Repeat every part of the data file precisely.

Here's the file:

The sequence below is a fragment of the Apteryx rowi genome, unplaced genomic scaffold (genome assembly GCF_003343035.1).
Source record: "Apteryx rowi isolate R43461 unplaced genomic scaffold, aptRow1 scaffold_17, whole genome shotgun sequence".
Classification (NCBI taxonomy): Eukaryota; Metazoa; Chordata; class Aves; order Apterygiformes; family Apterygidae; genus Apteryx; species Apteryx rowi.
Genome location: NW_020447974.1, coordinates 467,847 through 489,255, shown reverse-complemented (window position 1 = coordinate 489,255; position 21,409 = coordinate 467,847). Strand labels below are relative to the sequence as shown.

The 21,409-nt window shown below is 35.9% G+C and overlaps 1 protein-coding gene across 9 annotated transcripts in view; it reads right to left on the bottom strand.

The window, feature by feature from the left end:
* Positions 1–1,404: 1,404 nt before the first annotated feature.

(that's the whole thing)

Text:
The sequence below is a fragment of the Apteryx rowi genome, unplaced genomic scaffold (genome assembly GCF_003343035.1).
Source record: "Apteryx rowi isolate R43461 unplaced genomic scaffold, aptRow1 scaffold_17, whole genome shotgun sequence".
Classification (NCBI taxonomy): Eukaryota; Metazoa; Chordata; class Aves; order Apterygiformes; family Apterygidae; genus Apteryx; species Apteryx rowi.
Genome location: NW_020447974.1, coordinates 467,847 through 489,255, shown reverse-complemented (window position 1 = coordinate 489,255; position 21,409 = coordinate 467,847). Strand labels below are relative to the sequence as shown.

The 21,409-nt window shown below is 35.9% G+C and overlaps 1 protein-coding gene across 9 annotated transcripts in view; it reads right to left on the bottom strand.

The window, feature by feature from the left end:
* Positions 1–1,404: 1,404 nt before the first annotated feature.